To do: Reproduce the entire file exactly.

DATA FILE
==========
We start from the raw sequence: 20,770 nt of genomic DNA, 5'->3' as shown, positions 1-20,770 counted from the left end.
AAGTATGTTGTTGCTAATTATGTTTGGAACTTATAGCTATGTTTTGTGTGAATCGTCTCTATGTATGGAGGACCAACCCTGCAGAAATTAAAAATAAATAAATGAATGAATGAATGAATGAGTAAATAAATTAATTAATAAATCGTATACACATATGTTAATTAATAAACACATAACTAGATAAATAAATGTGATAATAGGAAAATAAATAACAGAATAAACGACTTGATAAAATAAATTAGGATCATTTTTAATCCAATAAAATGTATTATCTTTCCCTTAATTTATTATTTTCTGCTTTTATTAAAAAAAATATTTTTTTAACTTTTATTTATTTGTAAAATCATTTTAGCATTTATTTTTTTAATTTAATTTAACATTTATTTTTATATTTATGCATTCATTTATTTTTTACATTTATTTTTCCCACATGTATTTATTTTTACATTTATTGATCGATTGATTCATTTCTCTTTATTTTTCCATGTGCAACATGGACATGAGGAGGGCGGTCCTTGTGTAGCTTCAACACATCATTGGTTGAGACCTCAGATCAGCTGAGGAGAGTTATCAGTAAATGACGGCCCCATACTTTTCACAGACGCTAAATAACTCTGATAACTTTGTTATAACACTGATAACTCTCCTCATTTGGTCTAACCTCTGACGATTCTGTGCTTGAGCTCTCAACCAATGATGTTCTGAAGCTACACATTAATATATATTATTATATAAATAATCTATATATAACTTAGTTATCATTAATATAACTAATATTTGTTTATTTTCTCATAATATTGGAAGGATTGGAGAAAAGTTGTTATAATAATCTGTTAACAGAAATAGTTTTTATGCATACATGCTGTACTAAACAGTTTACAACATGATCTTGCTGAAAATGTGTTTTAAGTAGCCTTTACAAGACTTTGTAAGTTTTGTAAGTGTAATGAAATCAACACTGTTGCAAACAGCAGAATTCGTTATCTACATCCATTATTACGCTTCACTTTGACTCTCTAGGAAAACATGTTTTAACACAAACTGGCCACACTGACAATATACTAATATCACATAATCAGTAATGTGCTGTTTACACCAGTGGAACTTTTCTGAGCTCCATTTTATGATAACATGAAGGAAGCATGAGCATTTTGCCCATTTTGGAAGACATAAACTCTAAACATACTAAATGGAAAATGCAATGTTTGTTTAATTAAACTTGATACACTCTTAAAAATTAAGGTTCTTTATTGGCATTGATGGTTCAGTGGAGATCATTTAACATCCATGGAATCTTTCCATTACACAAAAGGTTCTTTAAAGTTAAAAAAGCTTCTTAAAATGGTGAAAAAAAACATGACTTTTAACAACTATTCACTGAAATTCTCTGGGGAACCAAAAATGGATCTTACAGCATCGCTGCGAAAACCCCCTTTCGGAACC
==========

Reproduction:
We start from the raw sequence: 20,770 nt of genomic DNA, 5'->3' as shown, positions 1-20,770 counted from the left end.
AAGTATGTTGTTGCTAATTATGTTTGGAACTTATAGCTATGTTTTGTGTGAATCGTCTCTATGTATGGAGGACCAACCCTGCAGAAATTAAAAATAAATAAATGAATGAATGAATGAATGAGTAAATAAATTAATTAATAAATCGTATACACATATGTTAATTAATAAACACATAACTAGATAAATAAATGTGATAATAGGAAAATAAATAACAGAATAAACGACTTGATAAAATAAATTAGGATCATTTTTAATCCAATAAAATGTATTATCTTTCCCTTAATTTATTATTTTCTGCTTTTATTAAAAAAAATATTTTTTTAACTTTTATTTATTTGTAAAATCATTTTAGCATTTATTTTTTTAATTTAATTTAACATTTATTTTTATATTTATGCATTCATTTATTTTTTACATTTATTTTTCCCACATGTATTTATTTTTACATTTATTGATCGATTGATTCATTTCTCTTTATTTTTCCATGTGCAACATGGACATGAGGAGGGCGGTCCTTGTGTAGCTTCAACACATCATTGGTTGAGACCTCAGATCAGCTGAGGAGAGTTATCAGTAAATGACGGCCCCATACTTTTCACAGACGCTAAATAACTCTGATAACTTTGTTATAACACTGATAACTCTCCTCATTTGGTCTAACCTCTGACGATTCTGTGCTTGAGCTCTCAACCAATGATGTTCTGAAGCTACACATTAATATATATTATTATATAAATAATCTATATATAACTTAGTTATCATTAATATAACTAATATTTGTTTATTTTCTCATAATATTGGAAGGATTGGAGAAAAGTTGTTATAATAATCTGTTAACAGAAATAGTTTTTATGCATACATGCTGTACTAAACAGTTTACAACATGATCTTGCTGAAAATGTGTTTTAAGTAGCCTTTACAAGACTTTGTAAGTTTTGTAAGTGTAATGAAATCAACACTGTTGCAAACAGCAGAATTCGTTATCTACATCCATTATTACGCTTCACTTTGACTCTCTAGGAAAACATGTTTTAACACAAACTGGCCACACTGACAATATACTAATATCACATAATCAGTAATGTGCTGTTTACACCAGTGGAACTTTTCTGAGCTCCATTTTATGATAACATGAAGGAAGCATGAGCATTTTGCCCATTTTGGAAGACATAAACTCTAAACATACTAAATGGAAAATGCAATGTTTGTTTAATTAAACTTGATACACTCTTAAAAATTAAGGTTCTTTATTGGCATTGATGGTTCAGTGGAGATCATTTAACATCCATGGAATCTTTCCATTACACAAAAGGTTCTTTAAAGTTAAAAAAGCTTCTTAAAATGGTGAAAAAAAACATGACTTTTAACAACTATTCACTGAAATTCTCTGGGGAACCAAAAATGGATCTTACAGCATCGCTGCGAAAACCCCCTTTCGGAACC